Changes between Version 84 and Version 85 of u/erica/RoeSolver
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 05/23/13 16:01:49 (11 years ago)
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u/erica/RoeSolver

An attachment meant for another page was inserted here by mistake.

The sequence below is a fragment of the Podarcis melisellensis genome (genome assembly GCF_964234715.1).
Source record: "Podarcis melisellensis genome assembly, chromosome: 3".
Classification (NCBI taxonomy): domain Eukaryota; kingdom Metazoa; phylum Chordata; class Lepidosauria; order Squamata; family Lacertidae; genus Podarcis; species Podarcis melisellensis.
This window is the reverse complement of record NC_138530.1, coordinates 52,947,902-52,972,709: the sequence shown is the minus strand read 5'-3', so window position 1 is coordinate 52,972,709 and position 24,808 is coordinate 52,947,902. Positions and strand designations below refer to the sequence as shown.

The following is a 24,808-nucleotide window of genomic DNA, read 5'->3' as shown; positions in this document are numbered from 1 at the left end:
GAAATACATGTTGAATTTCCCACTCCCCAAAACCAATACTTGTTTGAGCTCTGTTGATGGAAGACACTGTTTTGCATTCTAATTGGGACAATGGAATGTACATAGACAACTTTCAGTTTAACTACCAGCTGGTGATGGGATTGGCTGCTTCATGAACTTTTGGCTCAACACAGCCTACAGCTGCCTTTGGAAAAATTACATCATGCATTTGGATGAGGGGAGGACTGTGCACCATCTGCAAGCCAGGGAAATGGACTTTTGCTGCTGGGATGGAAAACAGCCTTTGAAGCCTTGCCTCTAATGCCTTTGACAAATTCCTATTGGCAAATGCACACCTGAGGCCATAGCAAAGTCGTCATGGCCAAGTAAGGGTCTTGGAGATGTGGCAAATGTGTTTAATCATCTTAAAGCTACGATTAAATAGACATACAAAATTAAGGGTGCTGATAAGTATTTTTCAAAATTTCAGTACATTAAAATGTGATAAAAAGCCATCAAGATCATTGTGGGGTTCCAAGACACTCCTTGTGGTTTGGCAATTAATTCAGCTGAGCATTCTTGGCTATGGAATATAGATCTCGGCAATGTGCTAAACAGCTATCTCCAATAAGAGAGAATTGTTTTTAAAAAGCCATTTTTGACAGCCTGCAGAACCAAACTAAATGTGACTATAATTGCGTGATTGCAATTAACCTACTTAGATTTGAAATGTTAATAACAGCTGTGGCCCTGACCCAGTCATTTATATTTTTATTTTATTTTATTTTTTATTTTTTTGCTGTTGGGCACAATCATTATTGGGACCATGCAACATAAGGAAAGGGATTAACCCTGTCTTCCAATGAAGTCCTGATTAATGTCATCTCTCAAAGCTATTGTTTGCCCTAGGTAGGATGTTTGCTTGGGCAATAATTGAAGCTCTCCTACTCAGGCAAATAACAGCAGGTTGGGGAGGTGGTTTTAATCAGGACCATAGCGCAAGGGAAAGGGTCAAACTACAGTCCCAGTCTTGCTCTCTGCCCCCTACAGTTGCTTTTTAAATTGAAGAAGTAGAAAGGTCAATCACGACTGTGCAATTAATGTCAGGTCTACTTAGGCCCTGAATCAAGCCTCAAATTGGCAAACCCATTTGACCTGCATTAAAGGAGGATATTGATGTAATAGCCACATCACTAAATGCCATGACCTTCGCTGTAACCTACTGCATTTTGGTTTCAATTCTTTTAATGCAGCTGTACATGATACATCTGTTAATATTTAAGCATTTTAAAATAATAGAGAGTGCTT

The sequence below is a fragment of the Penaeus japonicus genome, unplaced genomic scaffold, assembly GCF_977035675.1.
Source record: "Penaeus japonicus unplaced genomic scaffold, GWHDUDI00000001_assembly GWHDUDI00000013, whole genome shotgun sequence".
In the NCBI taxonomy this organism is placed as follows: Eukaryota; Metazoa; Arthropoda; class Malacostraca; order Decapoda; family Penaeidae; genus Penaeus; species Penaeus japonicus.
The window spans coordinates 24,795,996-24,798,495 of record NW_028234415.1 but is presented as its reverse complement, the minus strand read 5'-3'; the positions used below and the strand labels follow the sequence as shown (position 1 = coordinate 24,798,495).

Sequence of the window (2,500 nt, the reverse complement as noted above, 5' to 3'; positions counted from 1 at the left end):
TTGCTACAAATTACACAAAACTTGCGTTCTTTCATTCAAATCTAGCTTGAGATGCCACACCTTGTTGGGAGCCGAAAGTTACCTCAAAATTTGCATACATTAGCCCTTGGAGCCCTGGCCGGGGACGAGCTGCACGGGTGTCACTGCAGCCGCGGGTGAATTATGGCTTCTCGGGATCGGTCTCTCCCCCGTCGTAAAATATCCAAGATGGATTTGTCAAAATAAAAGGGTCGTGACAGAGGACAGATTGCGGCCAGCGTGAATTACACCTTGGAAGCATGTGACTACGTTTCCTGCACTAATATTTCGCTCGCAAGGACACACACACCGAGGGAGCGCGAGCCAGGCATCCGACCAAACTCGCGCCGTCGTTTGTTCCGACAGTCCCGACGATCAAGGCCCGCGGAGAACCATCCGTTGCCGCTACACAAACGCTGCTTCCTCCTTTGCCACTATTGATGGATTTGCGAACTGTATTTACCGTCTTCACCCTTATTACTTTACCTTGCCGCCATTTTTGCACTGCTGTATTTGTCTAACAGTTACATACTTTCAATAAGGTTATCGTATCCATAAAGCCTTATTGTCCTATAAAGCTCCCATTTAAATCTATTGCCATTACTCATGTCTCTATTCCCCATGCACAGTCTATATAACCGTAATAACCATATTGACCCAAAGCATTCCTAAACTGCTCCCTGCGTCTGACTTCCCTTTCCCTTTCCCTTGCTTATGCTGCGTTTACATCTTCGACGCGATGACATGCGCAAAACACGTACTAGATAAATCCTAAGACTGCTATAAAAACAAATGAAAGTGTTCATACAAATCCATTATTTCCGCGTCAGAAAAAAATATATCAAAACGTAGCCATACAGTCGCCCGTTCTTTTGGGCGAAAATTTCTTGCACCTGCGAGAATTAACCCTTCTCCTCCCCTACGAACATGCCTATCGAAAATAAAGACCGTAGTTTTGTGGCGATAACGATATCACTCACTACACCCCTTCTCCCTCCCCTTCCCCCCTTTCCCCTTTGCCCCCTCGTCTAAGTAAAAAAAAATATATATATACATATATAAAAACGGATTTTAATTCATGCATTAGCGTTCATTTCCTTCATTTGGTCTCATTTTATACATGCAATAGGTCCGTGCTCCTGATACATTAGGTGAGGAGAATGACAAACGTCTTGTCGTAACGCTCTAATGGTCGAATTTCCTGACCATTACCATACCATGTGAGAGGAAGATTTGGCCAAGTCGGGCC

v84 v85 10 10 The Roe solver is an approximation means for the numerical flux of the Godunov method, which is derived through linearizing a hyperbolic system of equations. For instance, the Euler equations in conservative form are written 11 11 12 {{{#!Latex 13 \vec{U}_t + \vec{F}(\vec{U})_x = \vec{0} 14 }}} 12 [[latex($\vec{U}_t + \vec{F}(\vec{U})_x = \vec{0}$)]] 15 13 16 14 which using the chain rule is identical to 17 15 18 {{{#!Latex 19 \vec{U}_t + \frac{\partial \vec{F}} {\partial \vec{U}} ~\vec{U}_x = \vec{0} 20 }}} 16 [[latex($\vec{U}_t + \frac{\partial \vec{F}} {\partial \vec{U}} ~\vec{U}_x = \vec{0}$)]] 21 17 22 18 If we assume that 23 19 24 {{{#!Latex 25 \hat{A} = \frac{\partial \vec{F}}{\partial \vec{U}} 26 }}} 20 [[latex($\hat{A} = \frac{\partial \vec{F}}{\partial \vec{U}} $)]] 27 21 where, Ahat is a Jacobian matrix of averaged/constant values, we can derive an expression for the numerical flux in terms of 1) wave strengths (alpha), and the 2) eigenvalues (lambda) and 3) right eigenvectors (K) of the 'averaged' Jacobian: 28 22 29 {{{#!Latex 30 \vec{F}_{i+1/2}= \frac{1}{2}(\vec{F}_L + \vec{F}_R)  \frac{1}{2}\Sigma_{i=1,m} \tilde{\alpha}_i \tilde{\lambda}_i \tilde{\vec{K^{(i)}}} 31 }}} 32 23 [[latex($\vec{F}_{i+1/2}= \frac{1}{2}(\vec{F}_L + \vec{F}_R)  \frac{1}{2}\Sigma_{i=1,m} \tilde{\alpha}_i \tilde{\lambda}_i \tilde{\vec{K^{(i)}}}$)]] 33 24 where 34 25 35 {{{#!Latex 36 \vec{F}_k = \vec{F}(\vec{U}_k) 37 }}} 38 26 [[latex($\vec{F}_k = \vec{F}(\vec{U}_k)$)]] 39 27 So the goal is to compute the wave speeds and associated eigenvalues and eigenvectors of the Jacobian matrix. There are 2 methods by which we can do this: 1) The 'Roe' approach, which (nontrivially) constructs an averaged Jacobian directly that must satisfy conditions such as hyperbolicity and conservation, and 2), the newer 'RoePike' approach, which avoids solving for the Jacobian and instead develops algebraic expressions for the sought quantities based on averages of the initial data. It is the 2nd, more widely used approach, that we will explore here. 40 28 … … 45 33 From the equation above of the Euler equations in Jacobian form, we can derive the equations for wave speeds: 46 34 47 {{{#!Latex 48 \triangle \vec{U} = \vec{U}_R  \vec{U}_L = \Sigma _{i=1,m} \hat{\alpha}_i(\vec{W}) \hat{\vec{K}}^{(i)}(\vec{W}) 49 }}} 35 [[latex($\triangle \vec{U} = \vec{U}_R  \vec{U}_L = \Sigma _{i=1,m} \hat{\alpha}_i(\vec{W}) \hat{\vec{K}}^{(i)}(\vec{W})$)]] 50 36 51 37 The eigenvalues and vectors are derived straightforwardly from the Jacobian, using typical methods. … … 57 43 For the xsplit, 3dimensional Euler equations, we have the following eigenvalues and vectors: 58 44 59 {{{#!Latex 60 \lambda_1 = ua, ~\lambda_2 = \lambda_3 = \lambda_4 = u, ~\lambda_5 = u+a 61 }}} 62 45 [[latex($\lambda_1 = ua, ~\lambda_2 = \lambda_3 = \lambda_4 = u, ~\lambda_5 = u+a $)]] 63 46 and 64 47 65 48 66 {{{#!Latex 67 \vec{K}^1 = <1, ua, v, w, Hua>, 68 }}} 69 {{{#!Latex 70 \vec{K}^2 = <1,u,v,w,V^2/2>, 71 }}} 72 {{{#!Latex 73 \vec{K}^3 = <0,0,1,0,v>, 74 }}} 75 {{{#!Latex 76 \vec{K}^4 = <0,0,0,1,w>, 77 }}} 78 {{{#!Latex 79 \vec{K}^5 = <1, u+a, v, w, H+ua> 80 }}} 49 [[latex($\vec{K}^1 = <1, ua, v, w, Hua>,$)]] 50 [[latex($\vec{K}^2 = <1,u,v,w,V^2/2>,$)]] 51 [[latex($\vec{K}^3 = <0,0,1,0,v>, $)]] 52 {[[latex($\vec{K}^4 = <0,0,0,1,w>, $)]] 53 {[[latex($\vec{K}^5 = <1, u+a, v, w, H+ua> $)]] 81 54 82 55 where u, v, w, are velocities in x, y, z directions, respectively, a is the local sound speed, given by 83 56 84 {{{#!Latex 85 a^2 = \frac{\gamma P}{\rho} 86 }}} 57 [[latex($a^2 = \frac{\gamma P}{\rho}$)]] 87 58 88 59 H is the enthalpy given by 89 60 90 {{{#!Latex 91 H = \frac{E+p}{\rho} 92 }}} 93 61 [[latex($H = \frac{E+p}{\rho}$)]] 94 62 E is the total energy per unit volume, 95 63 96 {{{#!Latex 97 E = \frac{1}{2}\rho \vec{V}^2 + \rho e 98 }}} 99 64 [[latex($E = \frac{1}{2}\rho \vec{V}^2 + \rho e$)]] 100 65 with 101 66 102 {{{#!Latex 103 \vec{V}^2 = u^2 + v^2 + w^2 104 }}} 67 [[latex($\vec{V}^2 = u^2 + v^2 + w^2$)]] 105 68 The Euler equations are a set of nonlinear PDE's, which comprise an eigenvalue problem. The eigenvalues for the equations are functions of the solution to the equations themselves. This means that the waves, which propagate with speeds = to their eigenvalues, distort the solution, and the solution distorts them over space and time. Thus the solution to the Riemann 106 69 107 70 and e being the specific internal energy, which for ideal gases is, 108 71 109 {{{#!Latex 110 e = \frac{p}{(\gamma  1)\rho} 111 }}} 112 72 [[latex($e = \frac{p}{(\gamma  1)\rho}$)]] 113 73 Recall that the numerical flux is given by, 114 74 115 {{{#!Latex 116 \vec{F}_{i+1/2}= \frac{1}{2}(\vec{F}_L + \vec{F}_R)  \frac{1}{2}\Sigma_{i=1,m} \tilde{\alpha}_i \tilde{\lambda}_i \tilde{\vec{K^{(i)}}} 117 }}} 118 75 [[latex($\vec{F}_{i+1/2}= \frac{1}{2}(\vec{F}_L + \vec{F}_R)  \frac{1}{2}\Sigma_{i=1,m} \tilde{\alpha}_i \tilde{\lambda}_i \tilde{\vec{K^{(i)}}}$)]] 119 76 where the tilde's denote derived expressions evaluated at the average primitive variables: 120 77 121 {{{#!Latex 122 \tilde{\alpha}_i = \hat{\alpha}_i(\tilde{\vec{W}}), ~\tilde{\lambda}_i = \lambda_i(\tilde{\vec{W}}), ~\tilde{\vec{K}^{(i)}} = \vec{K}^{(i)}(\tilde{\vec{W}}) 123 }}} 78 [[latex($\tilde{\alpha}_i = \hat{\alpha}_i(\tilde{\vec{W}}), ~\tilde{\lambda}_i = \lambda_i(\tilde{\vec{W}}), ~\tilde{\vec{K}^{(i)}} = \vec{K}^{(i)}(\tilde{\vec{W}})$)]] 124 79 125 80 Note that the vector equation for the numerical flux makes up 3 equations for the 3D Euler equations, one for each component of the following vectors: 126 81 127 82 the vector of numerical fluxes in conserved form, 128 {{{#!Latex 129 \vec{F}_{i+1/2} = <\rho_{i+1/2}, ~p_{i+1/2}, ~E_{i+1/2}> 130 }}} 131 83 [[latex($\vec{F}_{i+1/2} = <\rho_{i+1/2}, ~p_{i+1/2}, ~E_{i+1/2}>$)]] 132 84 vector of leftfluxes in conserved form, 133 {{{#!Latex 134 \vec{F}_L = <\rho_L, ~\rho_L u_L, ~0.5\rho_L u_L^2 + \frac{p_L}{\gamma  1}> 135 }}} 85 [[latex($\vec{F}_L = <\rho_L, ~\rho_L u_L, ~0.5\rho_L u_L^2 + \frac{p_L}{\gamma  1}>$)]] 136 86 137 87 vector of rightfluxes in conserved form, 138 {{{#!Latex 139 \vec{F}_R = <\rho_R, ~\rho_R u_R, ~0.5\rho_R u_R^2 + \frac{p_R}{\gamma  1}> 140 }}} 141 88 [[latex($\vec{F}_R = <\rho_R, ~\rho_R u_R, ~0.5\rho_R u_R^2 + \frac{p_R}{\gamma  1}>$)]] 142 89 and eigenvectors, 143 90 144 {{{#!Latex 145 \vec{K}^{(1)} = <1, ~ua, ~Hua> 146 }}} 91 [[latex($\vec{K}^{(1)} = <1, ~ua, ~Hua>$)]] 147 92 148 {{{#!Latex 149 \vec{K}^{(2)} = <1, ~u, ~0.5 u^2> 150 }}} 93 [[latex($\vec{K}^{(2)} = <1, ~u, ~0.5 u^2>$)]] 151 94 152 {{{#!Latex 153 \vec{K}^{(3)} = <1, ~u+a, ~H+ua> 154 }}} 95 [[latex($\vec{K}^{(3)} = <1, ~u+a, ~H+ua>$)]] 155 96 156 97 Finally, the derived expressions for the wavespeeds are as follows, 157 98 158 {{{#!Latex 159 \hat{\alpha}_1 = \frac{\triangle p  \hat{\rho} \hat{a} \triangle u}{2 \hat{a} ^2} 160 }}} 99 [[latex($\hat{\alpha}_1 = \frac{\triangle p  \hat{\rho} \hat{a} \triangle u}{2 \hat{a} ^2}$)]] 161 100 162 {{{#!Latex 163 \hat{\alpha}_2 = \triangle \rho  \triangle p / \hat{a}^2 164 }}} 101 [[latex($\hat{\alpha}_2 = \triangle \rho  \triangle p / \hat{a}^2$)]] 165 102 166 {{{#!Latex 167 \hat{\alpha}_3 = \hat{\rho} \triangle v 168 }}} 103 [[latex($\hat{\alpha}_3 = \hat{\rho} \triangle v$)]] 169 104 170 {{{#!Latex 171 \hat{\alpha}_4 = \hat{\rho} \triangle w 172 }}} 105 [[latex($\hat{\alpha}_4 = \hat{\rho} \triangle w$)]] 173 106 174 {{{#!Latex 175 \hat{\alpha}_5 = \frac{\triangle p + \hat{\rho} \hat{a} \triangle u}{2 \hat{a} ^2} 176 }}} 107 [[latex($\hat{\alpha}_5 = \frac{\triangle p + \hat{\rho} \hat{a} \triangle u}{2 \hat{a} ^2}$)]] 177 108 178 109 and the corresponding expressions for rho, u, v, w, H, and a that we would plug into these wave speeds and the above expressions for the eigenvalues and eigenvectors are listed in Toro, eqn. 11.118. These in turn would be used in the numerical flux for the Godunov method. … … 180 111 Note in the above formalism, the following definition is used, 181 112 182 {{{#!Latex 183 \triangle r = r_R  r_L 184 }}} 113 [[latex($\triangle r = r_R  r_L$)]] 185 114 186 115